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How to prepare for federal fiscal changes

Created date

December 25th, 2012

You can t flip on the TV or skim a newspaper these days without hearing or reading about the fiscal cliff, the catchall phrase to describe the numerous financial changes the U.S. government and taxpayers could encounter in 2013. Regardless of which side of the political aisle you re on, the reality is some of these new laws and regulations will trickle down to all of our pocketbooks. You may not be able to cast a vote on the federal budget, but you can tweak your own financial plan to put yourself in the best possible position. So, while you re making New Year s resolutions, add this to the list: a meeting with your financial advisor to figure out how impending changes could impact your bottom line.

Expiring tax cuts?

One of the most talked about and likely changes set to take place in 2013 is the expiration of the Bush tax cuts. It remains to be seen exactly how the end of the Bush tax cuts will shake out, but Washington investment advisor Roger Harper says most of us should prepare for some higher taxes. Harper says potential changes include increased income and capital gains tax rates, fewer personal exemptions and itemized deductions for high-income earners, and changes to tax rates for married couples filing jointly. For retirees, Harper says one of the most significant potential changes may be the reduction in exemption levels for estate and gift taxes from $5.12 million to $1 million per person. Always consult your advisor to devise a strategy that is right for your circumstances, but Harper offers this suggestion: One way to maximize the exemption, whatever it will be, is to put in place a bypass or credit shelter trust to take full advantage of the federal exemption, he says. As the laws change, it will be a good idea to make sure that language in your will is up to date so that it is consistent with the new laws.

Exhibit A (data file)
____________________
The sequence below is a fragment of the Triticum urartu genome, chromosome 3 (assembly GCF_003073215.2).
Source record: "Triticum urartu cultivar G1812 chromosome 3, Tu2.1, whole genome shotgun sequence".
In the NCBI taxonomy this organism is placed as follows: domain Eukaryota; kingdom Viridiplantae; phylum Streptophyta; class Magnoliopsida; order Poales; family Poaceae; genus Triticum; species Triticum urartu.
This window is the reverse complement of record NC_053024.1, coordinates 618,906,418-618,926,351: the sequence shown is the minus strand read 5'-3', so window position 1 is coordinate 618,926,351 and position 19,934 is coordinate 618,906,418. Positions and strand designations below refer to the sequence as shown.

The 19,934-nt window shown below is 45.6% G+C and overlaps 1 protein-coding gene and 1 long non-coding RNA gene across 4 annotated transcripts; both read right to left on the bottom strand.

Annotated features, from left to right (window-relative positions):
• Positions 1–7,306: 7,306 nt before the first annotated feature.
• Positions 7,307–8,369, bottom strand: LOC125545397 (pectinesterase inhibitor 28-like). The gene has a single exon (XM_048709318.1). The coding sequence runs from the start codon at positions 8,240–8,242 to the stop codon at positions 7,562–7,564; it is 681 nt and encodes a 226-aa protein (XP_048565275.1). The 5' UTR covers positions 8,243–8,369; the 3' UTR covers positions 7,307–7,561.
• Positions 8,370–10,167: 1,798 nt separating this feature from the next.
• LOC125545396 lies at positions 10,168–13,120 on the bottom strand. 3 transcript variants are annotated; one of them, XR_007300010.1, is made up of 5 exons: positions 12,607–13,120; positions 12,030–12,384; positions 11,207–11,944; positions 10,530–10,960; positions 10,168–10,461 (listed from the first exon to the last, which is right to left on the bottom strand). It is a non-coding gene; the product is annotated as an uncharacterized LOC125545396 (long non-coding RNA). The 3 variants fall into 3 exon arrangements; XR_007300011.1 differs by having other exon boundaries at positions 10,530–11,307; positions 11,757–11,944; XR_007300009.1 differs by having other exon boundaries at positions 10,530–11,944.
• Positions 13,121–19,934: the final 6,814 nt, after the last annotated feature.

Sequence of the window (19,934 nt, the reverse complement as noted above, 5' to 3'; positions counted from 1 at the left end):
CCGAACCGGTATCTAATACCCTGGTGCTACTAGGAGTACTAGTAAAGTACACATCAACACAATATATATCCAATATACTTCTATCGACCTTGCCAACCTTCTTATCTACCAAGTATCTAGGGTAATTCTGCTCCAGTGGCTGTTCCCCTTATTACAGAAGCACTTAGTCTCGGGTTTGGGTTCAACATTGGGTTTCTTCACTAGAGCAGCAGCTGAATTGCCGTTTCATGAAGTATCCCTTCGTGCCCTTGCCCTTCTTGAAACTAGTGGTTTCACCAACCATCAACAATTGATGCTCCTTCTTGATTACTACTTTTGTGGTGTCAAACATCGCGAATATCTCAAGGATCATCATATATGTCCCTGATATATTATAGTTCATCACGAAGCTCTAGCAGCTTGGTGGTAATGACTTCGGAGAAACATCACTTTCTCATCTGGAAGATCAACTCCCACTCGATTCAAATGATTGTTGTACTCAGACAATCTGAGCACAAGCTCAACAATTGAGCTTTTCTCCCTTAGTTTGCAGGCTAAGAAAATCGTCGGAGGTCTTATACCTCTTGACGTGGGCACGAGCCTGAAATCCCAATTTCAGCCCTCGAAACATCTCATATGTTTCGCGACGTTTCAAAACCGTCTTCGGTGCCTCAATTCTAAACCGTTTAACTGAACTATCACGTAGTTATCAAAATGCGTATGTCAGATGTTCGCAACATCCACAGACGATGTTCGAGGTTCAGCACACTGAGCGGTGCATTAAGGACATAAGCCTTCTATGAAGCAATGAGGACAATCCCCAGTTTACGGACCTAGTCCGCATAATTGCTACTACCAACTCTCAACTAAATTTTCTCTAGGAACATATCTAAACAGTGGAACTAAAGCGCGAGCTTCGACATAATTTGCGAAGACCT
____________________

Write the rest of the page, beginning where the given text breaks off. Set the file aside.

Dividend income

If you rely heavily on dividend income to fund your retirement, California financial planner Jeff Motske says you may take a hit in 2013. He says taxes on dividends are set to increase from 15% to ordinary income rates, which could be as high as 40%, depending on your bracket. In positive news, Motske says the contribution limits for IRAs and 401(k)s are each increasing by $500 annually. That means you can sock away more tax-deferred cash if you are behind on retirement savings. While most news reports show health care costs are generally on the rise, Medicare patients may see some relief in 2013 as federal health care reform implementation begins. Nate Purpura, a Medicare consumer specialist with PlanPrescriber.com, says the new laws put a $6,700 cap on out-of-pocket expenses for Medicare Advantage subscribers. You may also be able to save on prescription drugs as generic versions of popular medications are rolled out. Purpura s advice to retirees is to spend health care dollars wisely by comparison-shopping for plans. Now is the time to see if you can get a better plan or better deal on prescription drugs, Purpura says. You really have to become a consumer of health care like you would be with cars or airplane flights.

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